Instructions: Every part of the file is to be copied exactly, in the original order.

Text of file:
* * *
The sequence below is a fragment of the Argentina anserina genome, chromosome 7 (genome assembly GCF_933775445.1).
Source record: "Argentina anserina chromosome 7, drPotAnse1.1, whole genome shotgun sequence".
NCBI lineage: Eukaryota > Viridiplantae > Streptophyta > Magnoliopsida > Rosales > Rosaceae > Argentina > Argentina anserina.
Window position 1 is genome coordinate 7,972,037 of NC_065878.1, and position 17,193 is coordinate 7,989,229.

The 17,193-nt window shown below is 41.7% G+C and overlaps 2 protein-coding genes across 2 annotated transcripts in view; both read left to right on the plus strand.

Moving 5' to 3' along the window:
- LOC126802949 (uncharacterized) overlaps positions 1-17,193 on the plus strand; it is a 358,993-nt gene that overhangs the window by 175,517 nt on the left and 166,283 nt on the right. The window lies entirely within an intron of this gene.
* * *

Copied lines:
The sequence below is a fragment of the Argentina anserina genome, chromosome 7 (genome assembly GCF_933775445.1).
Source record: "Argentina anserina chromosome 7, drPotAnse1.1, whole genome shotgun sequence".
NCBI lineage: Eukaryota > Viridiplantae > Streptophyta > Magnoliopsida > Rosales > Rosaceae > Argentina > Argentina anserina.
Window position 1 is genome coordinate 7,972,037 of NC_065878.1, and position 17,193 is coordinate 7,989,229.

The 17,193-nt window shown below is 41.7% G+C and overlaps 2 protein-coding genes across 2 annotated transcripts in view; both read left to right on the plus strand.

Moving 5' to 3' along the window:
- LOC126802949 (uncharacterized) overlaps positions 1-17,193 on the plus strand; it is a 358,993-nt gene that overhangs the window by 175,517 nt on the left and 166,283 nt on the right. The window lies entirely within an intron of this gene.